Just like that, we’re already involved in an investigation of the squad. Where did the money go? Who stole it?

Nothing noteworthy is established about any of these characters before they’re being investigated, leaving audiences with little if any interest in subsequent events.

Yet there was still hope here if the film began its character writing in the midst of this investigation, similar to what writer James Vanderbilt did in John McTiernan’s Basic.

Director David Ayer, who aided Skip Woods in the film’s screenplay, passed on that avenue also. The investigation is instead skipped over entirely and serves only as a blight on the characters’ reputations.

The writing worsens from there and looking at Skip Woods’ past work, it shouldn’t have been a surprise. The A-Team was the only film that I felt he found success with. Aside from that, his last three have been X-Men Origins: Wolverine, A Good Day to Die Hard and this garbage.

There are quite a couple of things that don’t make any sense during Sabotage‘s near-two hour running time, as well as some truly malignant dialogue. To reveal an example, John “Breacher” Wharton (Schwarzenegger) and investigator Caroline Brentwood (Olivia Williams) are arguing about why people from his unit start showing up dead:

Wharton: “You spend enough time on the job, the job fights back.”

Brentwood: “That’s bull****.”

That is but one example of a plethora of decrepit combinations of words that will barely satisfy the term “writing”.

The level of writing in their scripts forces the film’s performance onto the shoulders of the actors, who have name recognition but not the talent to make a poor film breach the bearable barrier. Olivia Williams is especially cancerous here, both in acting and in the character she plays.

Which leads me to Schwarzenegger. Bruce Willis, Sylvester Stallone and Arnie were the top-notch stars of the late 70’s, 80’s and 90’s and starting in the late 2000’s, have slowly begun to fall off the horse.

If you exclude the Expendables films, it’s difficult to find the last good film these guys have done where they had a substantial role. Bruce Willis’ would be Live Free or Die Hard in 2007. Since then, he’s starred in both Red installments, which I admit I haven’t seen; Surrogates, which was okay but not great; Looper, which I haven’t seen but apparently no one likes; and A Good Day to Die Hard, one of the worst movies of 2013.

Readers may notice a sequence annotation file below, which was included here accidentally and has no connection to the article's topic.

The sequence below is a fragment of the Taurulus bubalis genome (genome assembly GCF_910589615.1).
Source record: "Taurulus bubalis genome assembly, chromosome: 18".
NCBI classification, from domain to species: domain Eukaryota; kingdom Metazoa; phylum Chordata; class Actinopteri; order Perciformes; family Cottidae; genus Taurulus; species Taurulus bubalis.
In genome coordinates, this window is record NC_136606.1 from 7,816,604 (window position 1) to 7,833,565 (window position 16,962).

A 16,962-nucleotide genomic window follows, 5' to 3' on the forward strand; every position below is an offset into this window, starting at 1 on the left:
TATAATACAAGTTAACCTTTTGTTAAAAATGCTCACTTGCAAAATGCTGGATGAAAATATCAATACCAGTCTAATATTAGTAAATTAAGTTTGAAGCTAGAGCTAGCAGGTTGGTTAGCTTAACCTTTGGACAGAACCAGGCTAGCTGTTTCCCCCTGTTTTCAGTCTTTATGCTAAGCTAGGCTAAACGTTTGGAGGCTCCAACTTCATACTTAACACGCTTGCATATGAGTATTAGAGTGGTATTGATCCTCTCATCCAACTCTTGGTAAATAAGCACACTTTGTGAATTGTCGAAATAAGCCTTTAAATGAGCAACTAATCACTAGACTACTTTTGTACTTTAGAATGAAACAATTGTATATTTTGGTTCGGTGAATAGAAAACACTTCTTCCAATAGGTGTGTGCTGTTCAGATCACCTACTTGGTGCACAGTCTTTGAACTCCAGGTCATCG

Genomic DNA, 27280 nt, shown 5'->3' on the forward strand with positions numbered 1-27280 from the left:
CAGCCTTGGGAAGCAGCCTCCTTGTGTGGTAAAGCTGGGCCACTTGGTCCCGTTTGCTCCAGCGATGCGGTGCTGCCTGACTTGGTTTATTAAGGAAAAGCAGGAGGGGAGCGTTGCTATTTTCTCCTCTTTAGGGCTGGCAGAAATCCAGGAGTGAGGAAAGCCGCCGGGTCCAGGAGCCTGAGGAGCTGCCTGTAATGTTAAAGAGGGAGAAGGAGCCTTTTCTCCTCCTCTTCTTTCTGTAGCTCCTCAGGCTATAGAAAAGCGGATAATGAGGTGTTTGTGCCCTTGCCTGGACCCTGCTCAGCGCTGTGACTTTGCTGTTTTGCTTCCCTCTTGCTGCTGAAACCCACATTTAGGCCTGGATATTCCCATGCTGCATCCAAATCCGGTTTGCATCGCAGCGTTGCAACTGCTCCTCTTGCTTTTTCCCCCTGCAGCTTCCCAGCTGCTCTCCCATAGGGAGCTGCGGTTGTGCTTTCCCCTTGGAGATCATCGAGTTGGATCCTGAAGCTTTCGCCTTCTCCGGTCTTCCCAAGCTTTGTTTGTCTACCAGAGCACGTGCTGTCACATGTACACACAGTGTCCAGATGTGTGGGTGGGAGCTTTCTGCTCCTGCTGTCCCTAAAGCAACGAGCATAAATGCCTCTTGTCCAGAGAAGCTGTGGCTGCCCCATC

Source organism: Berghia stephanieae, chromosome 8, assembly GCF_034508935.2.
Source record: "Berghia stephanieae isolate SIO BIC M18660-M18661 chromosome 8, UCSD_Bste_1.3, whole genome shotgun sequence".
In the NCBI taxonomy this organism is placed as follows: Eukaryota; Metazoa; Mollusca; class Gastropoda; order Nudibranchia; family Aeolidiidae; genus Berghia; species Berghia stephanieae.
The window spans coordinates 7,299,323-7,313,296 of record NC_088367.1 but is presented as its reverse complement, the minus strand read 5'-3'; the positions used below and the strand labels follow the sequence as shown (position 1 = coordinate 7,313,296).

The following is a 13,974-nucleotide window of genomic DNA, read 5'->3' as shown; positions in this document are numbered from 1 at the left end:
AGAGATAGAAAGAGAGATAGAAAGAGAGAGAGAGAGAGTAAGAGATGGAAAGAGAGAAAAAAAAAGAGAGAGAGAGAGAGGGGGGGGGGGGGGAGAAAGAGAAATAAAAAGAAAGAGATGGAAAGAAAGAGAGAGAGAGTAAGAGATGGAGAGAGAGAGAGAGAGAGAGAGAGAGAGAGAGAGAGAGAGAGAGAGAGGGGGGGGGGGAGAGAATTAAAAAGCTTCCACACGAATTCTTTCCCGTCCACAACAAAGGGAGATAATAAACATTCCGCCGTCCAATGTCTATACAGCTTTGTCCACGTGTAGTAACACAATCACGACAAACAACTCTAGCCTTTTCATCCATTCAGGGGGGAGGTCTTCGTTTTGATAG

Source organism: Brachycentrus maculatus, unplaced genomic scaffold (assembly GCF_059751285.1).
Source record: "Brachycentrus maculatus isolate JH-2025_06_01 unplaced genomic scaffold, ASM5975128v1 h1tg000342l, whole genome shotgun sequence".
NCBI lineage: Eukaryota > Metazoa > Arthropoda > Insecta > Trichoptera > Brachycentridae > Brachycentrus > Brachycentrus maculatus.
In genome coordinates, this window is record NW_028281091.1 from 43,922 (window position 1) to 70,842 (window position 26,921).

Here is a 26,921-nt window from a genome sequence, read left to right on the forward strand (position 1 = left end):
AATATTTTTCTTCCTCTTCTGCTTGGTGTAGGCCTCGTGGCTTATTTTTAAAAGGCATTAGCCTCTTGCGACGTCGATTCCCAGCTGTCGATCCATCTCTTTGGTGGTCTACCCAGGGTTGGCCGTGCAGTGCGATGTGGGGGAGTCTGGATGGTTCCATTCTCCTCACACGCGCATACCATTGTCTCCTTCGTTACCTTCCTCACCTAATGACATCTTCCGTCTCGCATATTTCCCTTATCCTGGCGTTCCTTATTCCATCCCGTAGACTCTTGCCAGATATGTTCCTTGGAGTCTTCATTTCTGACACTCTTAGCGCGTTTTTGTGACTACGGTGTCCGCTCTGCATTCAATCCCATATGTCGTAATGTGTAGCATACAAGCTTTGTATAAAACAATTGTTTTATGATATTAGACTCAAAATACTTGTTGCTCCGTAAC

Stallone’s Rambo in 2008 had the dark sentiment war films today are missing. It was a successful installment of the series, an example of what Willis’ A Good Day to Die Hard should have been instead of the butchering of the famous John McClane that it was.

Stallone’s other films haven’t been great but they’ve been far better than Willis’ and Schwarzenegger’s have been recently. The Escape Plan and Grudge Match were at least satisfactory. Not worth revisiting, but they weren’t a waste of my time. Stallone’s still got some hidden gems to work with and aside from the third Expendables film, hasn’t been too far off the mark.

Schwarzenegger has gone the longest without a hit film, Terminator 3: Rise of the Machines in 2003. A large portion of that is because he was serving as governor of California, but his re-entry into Hollywood has been abysmal. The Last Stand, Escape Plan and Sabotage have been his newest three and if this is the best that Arnie can do, he needs to hang up the cleats for good. Truthfully, Willis needs to hang ’em up, too. Stallone is the only one really trying to produce quality films these days.

Arnie will always be famous for his great action flicks filled with corny one-liners that we all loved back then, but these films he’s starring in now just don’t work and only succeed in dragging what’s left of his reputation further into the mud. Just stop, Arnie, please?

The characters are hard to tolerate to top it all off, something I’ll elaborate it on in the spoiler’s edition.

Once again, if you’re new to my blog, I’ve always ranked movies on a scale of 0-100 (I don’t know why, I just always have). Here’s the grading scale.  

90-100  It’s a great movie and definitely one worth buying. (Gone GirlMulanGuardians of the GalaxyDawn of the Planet of the ApesTransformers: Age of Extinction)

80-89   It was a pretty good movie and definitely one worth seeing, but it doesn’t quite scratch my top ten percentile. (The Cabin in the WoodsTears of the SunEdge of TomorrowThe Amazing Spider-Man 2Young Guns)

70-79   It’s okay but I’ve seen better. It has its moments, but it has its flaws, too.(SnowpiercerThe FamilyWhen the Game Stands TallBlack Hawk DownRed Dawn(2012))

60-69   It’s got plenty wrong with it but I still got enjoyment out of this one. (House at the End of the StreetThe RavenDead SnowRubberHansel and Gretel: Witch Hunters)

50-59   This movie isn’t intolerable but it’s not blowing my mind either. I’m trying really hard to get some sort of enjoyment out of this. (ZoolanderThe Expendables 3HomefrontG.I. Joe: RetaliationVantage Point)